Harrington v. State
|Supreme Court of Alabama
|83 Ala. 9,3 So. 425
|HARRINGTON v. STATE.
|05 January 1888
Appeal from city court of Mobile; O. J. SEMMES, Judge.
Indictment of Edward M. Harrington for murder. Defendant was convicted of murder in the second degree, and he appeals.
Samuel B. Browne and James Cobb, for appellant.
Thos. N. McClellan, Atty. Gen., for the State.
The defendant made a motion in arrest of judgment on the ground that the indictment was not found by a grand jury legally organized. The specific objections are: It does not affirmatively appear that four of the jury commissioners were present at the drawing of the jurors, as required by the special act for Mobile county; that the grand jurors impaneled were the same persons drawn; and that the jurors were sworn according to law. When there appears of record an order of the court, or action of the presiding judge relating to the formation of the grand jury, which is contrary to the provisions of the statute, or without warrant of law, such objection is the subject of a motion in arrest of judgment, and may be raised for the first time in this court. O'Byrnes v. State, 51 Ala. 25. But section 4889 of the Code of 1876 declares that no objection can be taken to an indictment, by plea in abatement or otherwise, on any ground, going to the formation of the grand jury, except that the jurors were not drawn in the presence of the officers designated by law. It has been uniformly held that the statute operates to prohibit any objection being taken to an indictment, based on irregularities in the organization of the jury which are cured by statute. Therefore, the grounds of objection that the record does not show that the grand jurors were the same persons drawn, and that they were sworn in the manner directed by the Code, if they exist in fact, can be of no avail to the defendant. Harrington v. State, 36 Ala. 236; Billingslea v. State, 68 Ala. 486; Roe v. State, 82 Ala. 68, 2 South. Rep. 459.
Section 4890 of the Code provides: "A plea to an indictment, on the ground that the grand jurors, by whom it was found, were not drawn in the presence of the officers designated by law must be filed at the term at which the indictment is found." Notwithstanding this express provision, it has been held that the court has the discretionary power to allow the plea to be filed at a subsequent term, the statute being considered as directory. In Russell v. State, 33 Ala. 366, where the statute was thus construed, it was further held that the defendant, having had the opportunity to present the objection at a subsequent term of which he neglected to avail himself, had no ground of complaint on error. This construction is in harmony with the policy and spirit of the statute; which, though directory as to the prescribed term at which the plea shall be filed, impliedly requires it to be filed before the completion of the trial. Under the statute the objection must be taken as soon as practicable after opportunity, and cannot be taken after trial on the merits. Nixon v. State, 68 Ala. 535. The operator of the statute is to cure the error, unless presented in proper time. The defendant raised the objection by motion in arrest of judgment, having had ample opportunity to present it before trial. It came too late, if in fact it existed. Moreover, a motion in arrest of judgment must be founded on defects apparent on the record. Diggs v. State, 77 Ala. 68. The alleged defect does not appear. By fair construction the reasonable inference is that all the jury commissioners were present at the drawing.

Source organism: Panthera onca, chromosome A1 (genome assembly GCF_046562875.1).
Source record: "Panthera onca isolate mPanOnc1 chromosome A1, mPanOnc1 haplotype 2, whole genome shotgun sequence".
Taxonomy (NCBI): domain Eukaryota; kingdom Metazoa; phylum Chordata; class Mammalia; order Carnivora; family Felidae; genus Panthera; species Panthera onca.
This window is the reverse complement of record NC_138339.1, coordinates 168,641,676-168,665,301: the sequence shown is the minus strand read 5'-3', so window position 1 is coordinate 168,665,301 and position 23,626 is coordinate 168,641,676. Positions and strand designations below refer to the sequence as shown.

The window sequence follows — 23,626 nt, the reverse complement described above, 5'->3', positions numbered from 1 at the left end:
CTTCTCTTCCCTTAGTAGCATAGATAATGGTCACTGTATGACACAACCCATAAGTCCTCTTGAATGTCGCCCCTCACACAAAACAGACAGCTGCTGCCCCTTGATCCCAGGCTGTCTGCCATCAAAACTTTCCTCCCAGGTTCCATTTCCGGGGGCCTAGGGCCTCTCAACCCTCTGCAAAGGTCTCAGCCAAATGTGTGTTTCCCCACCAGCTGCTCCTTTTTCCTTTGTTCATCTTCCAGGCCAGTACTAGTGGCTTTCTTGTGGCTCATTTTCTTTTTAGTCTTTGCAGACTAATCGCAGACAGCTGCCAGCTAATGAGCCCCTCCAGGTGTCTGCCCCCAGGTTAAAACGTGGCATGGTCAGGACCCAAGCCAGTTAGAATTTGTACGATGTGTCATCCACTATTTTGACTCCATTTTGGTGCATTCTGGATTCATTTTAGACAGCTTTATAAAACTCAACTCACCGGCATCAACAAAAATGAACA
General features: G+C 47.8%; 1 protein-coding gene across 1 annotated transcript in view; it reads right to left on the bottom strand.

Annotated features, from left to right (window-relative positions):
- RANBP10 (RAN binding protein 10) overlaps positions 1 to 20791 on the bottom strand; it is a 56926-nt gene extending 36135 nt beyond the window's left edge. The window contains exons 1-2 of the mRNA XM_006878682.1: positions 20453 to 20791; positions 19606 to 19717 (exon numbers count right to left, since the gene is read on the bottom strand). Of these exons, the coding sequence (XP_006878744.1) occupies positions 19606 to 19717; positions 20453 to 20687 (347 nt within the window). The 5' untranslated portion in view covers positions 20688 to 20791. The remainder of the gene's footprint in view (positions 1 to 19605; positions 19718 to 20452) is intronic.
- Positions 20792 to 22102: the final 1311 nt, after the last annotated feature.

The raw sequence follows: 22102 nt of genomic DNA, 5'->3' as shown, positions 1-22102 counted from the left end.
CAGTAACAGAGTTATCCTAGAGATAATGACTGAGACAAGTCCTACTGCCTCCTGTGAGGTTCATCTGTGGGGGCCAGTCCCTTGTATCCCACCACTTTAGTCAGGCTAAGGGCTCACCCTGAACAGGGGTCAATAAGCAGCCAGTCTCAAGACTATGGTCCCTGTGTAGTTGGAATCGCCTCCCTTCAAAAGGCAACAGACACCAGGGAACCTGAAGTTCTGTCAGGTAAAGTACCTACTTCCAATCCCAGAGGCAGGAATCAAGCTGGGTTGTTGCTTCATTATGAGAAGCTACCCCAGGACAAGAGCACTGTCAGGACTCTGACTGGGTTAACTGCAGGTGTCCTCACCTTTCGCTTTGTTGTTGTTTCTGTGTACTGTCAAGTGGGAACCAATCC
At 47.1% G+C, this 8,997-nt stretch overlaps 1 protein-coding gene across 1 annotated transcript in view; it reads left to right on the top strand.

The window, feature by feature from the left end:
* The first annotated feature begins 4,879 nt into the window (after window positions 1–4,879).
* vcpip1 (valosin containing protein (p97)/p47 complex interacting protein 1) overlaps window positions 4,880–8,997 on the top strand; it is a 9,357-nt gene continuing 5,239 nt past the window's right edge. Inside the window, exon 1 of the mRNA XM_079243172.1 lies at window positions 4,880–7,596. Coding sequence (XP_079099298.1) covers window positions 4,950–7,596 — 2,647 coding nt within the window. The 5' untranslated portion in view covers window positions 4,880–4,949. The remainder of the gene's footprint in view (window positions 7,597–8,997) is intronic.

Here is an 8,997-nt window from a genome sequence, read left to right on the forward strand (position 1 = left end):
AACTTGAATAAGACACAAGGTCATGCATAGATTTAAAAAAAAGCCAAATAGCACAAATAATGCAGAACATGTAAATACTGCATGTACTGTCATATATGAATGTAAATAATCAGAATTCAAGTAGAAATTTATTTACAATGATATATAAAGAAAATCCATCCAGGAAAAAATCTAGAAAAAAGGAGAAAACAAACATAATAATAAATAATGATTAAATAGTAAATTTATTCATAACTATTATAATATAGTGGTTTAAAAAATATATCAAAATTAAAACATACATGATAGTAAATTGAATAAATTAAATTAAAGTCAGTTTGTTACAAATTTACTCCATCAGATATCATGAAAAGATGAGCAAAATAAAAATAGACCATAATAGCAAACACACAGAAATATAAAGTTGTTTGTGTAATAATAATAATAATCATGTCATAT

The prosecuting attorney was permitted to ask the witness Smith, a physician, what was in his opinion the cause of the death of the deceased on certain supposed facts. One of the hypothetic facts is that the deceased exhibited symptoms of drowsiness while being carried to the guard-house. The objection to the question is based on the specific ground that there was no evidence tending to show this fact, which is a waiver of all other grounds. The court admitted the question, stating that there was but little evidence as to the facts, and if the state did not prove the hypothetical facts, the jury would not consider the answer of the witness. It will be conceded that the evidence was irrelevant at the time the interrogatory was propounded; but though then irrelevant, and though the better and safer practice is, when practicable, not to admit evidence unless relevant when offered, its admission will not work a reversal if it is made relevant by evidence subsequently introduced. We think testimony, prima facie sufficient for this purpose, was subsequently introduced, though it may be slight. Whether or not sufficient to prove the supposed facts on which the opinion of the witness is asked is matter for the determination of the jury, on consideration of the whole evidence. If found insufficient, of course no value should be given to the opinion of the witness.
At the request of the prosecution the court instructed the jury in general terms: "If death ensued from the intentional application of unlawful force, though there may have been no specific intention to kill, and though the weapon used is not ordinarily calculated to produce death, the perpetrator is at least guilty of manslaughter in the first degree." Four other charges were given, applying the same general rule to the different aspects of the case as presented by the evidence, but qualifying the application by the particular hypothesis of each instruction. The charge quoted above asserts the general proposition, that if the death of the deceased ensued from the intentional application of unlawful force, without reference to its nature and character, or to the circumstances under which applied, if not in...
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